Sabbath - Vine's Expository Dictionary of New Testament Words
Sabbath[ 1,,G4521,sabbaton / sabbata ] the latter, the plural form was transliterated from the Aramaic word, which was mistaken for a plural; hence the singular, sabbaton, was formed from it. The root means to cease, desist" (Heb., shabath; cp. Arab., sabata, "to intercept, interrupt"); the doubled b has an intensive force, implying a complete cessation or a making to cease, probably the former. The idea is not that of relaxation or refreshment, but cessation from activity.
The observation of the seventh day of the week, enjoined upon Israel, was a sign between God and His earthly people, based upon the fact that after the six days of creative operations He rested, Exodus 31:16-Exodus 31:17, with Exodus 20:8-Exodus 20:11. The OT regulations were developed and systematized to such an extent that they became a burden upon the people (who otherwise rejoiced in the rest provided) and a byword for absurd extravagance. Two treatises of the Mishna (the Shabbath and Erubin) are entirely occupied with regulations for the observance; so with the discussions in the Gemara, on rabinical opinions. The effect upon current opinion explains the antagonism roused by the Lord's cures wrought on the "Sabbath," e.g., Matthew 12:9-Matthew 12:13; John 5:5-John 5:16, and explains the fact that on a "Sabbath" the sick were brought to be healed after sunset, e.g., Mark 1:32. According to rabbinical ideas, the disciples, by plucking ears of corn (Matthew 12:1; Mark 2:23), and rubbing them (Luke 6:1), broke the "sabbath" in two respects; for to pluck was to reap, and to rub was to thresh. The Lord's attitude towards the "sabbath" was by way of freeing it from these vexatious traditional accretions by which it was made an end in itself, instead of a means to an end (Mark 2:27).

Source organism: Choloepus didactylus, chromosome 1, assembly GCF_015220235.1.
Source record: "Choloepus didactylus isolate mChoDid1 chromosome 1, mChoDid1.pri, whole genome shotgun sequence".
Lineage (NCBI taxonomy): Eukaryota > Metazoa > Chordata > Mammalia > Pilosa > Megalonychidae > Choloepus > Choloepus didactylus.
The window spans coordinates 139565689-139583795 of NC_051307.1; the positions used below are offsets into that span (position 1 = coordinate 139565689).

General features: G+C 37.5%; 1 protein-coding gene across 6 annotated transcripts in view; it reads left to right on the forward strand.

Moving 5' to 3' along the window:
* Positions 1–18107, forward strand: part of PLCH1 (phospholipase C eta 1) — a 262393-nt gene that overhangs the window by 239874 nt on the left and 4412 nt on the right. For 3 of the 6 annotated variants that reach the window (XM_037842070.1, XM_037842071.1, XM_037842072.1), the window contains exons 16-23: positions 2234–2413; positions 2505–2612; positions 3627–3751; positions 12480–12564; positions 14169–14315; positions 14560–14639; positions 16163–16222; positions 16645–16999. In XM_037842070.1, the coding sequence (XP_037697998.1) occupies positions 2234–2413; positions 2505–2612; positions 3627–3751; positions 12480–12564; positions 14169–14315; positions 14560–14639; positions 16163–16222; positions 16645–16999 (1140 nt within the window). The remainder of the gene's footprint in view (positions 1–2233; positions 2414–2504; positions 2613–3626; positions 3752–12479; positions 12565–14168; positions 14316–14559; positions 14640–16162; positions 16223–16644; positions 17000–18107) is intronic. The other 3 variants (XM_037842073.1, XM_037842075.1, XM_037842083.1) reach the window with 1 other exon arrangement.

In the Epistles the only direct mentions are in Colossians 2:16, "a sabbath day," RV (which rightly has the singular, See 1st parag., above), where it is listed among things that were "a shadow of the things to come" (ie., of the age introduced at Pentecost), and in Hebrews 4:4-Hebrews 4:11, where the perpetual sabbatismos is appointed for believers (See REST); inferential references are in Romans 14:5; Galatians 4:9-Galatians 4:11. For the first three centuries of the Christian era the first day of the week was never confounded with the "sabbath;" the confusion of the Jewish and Christian institutions was due to declension from apostolic teaching.
(1) In Matthew 12:1, Matthew 12:11, where the plural is used, the AV (as the RV) rightly has the singular, "the sabbath day;" in Matthew 12:5 the AV has the plural (See above). Where the singular is used the RV omits the word "day," Matthew 12:2; Matthew 24:20; Mark 6:2; Luke 6:1 ("on a sabbath"); Luke 14:3; John 9:14 ("it was the sabbath on the day when ..."). As to the use or omission of the article the omission does not always require the rendering "a sabbath;" it is absent, e.g., in Matthew 12:2.
(2) In Acts 16:13, "on the sabbath day," is, lit., "on the day of the sabbath" (plural).
(3) For Matthew 28:1, See LATE.
(4) For "the first day of the week" See ONE, A,
[ 2,,G4315, prosabbaton ]
signifies "the day before the sabbath" (pro, "before," and No. 1), Mark 15:42; some mss. have prin, "before," with sabbaton separately).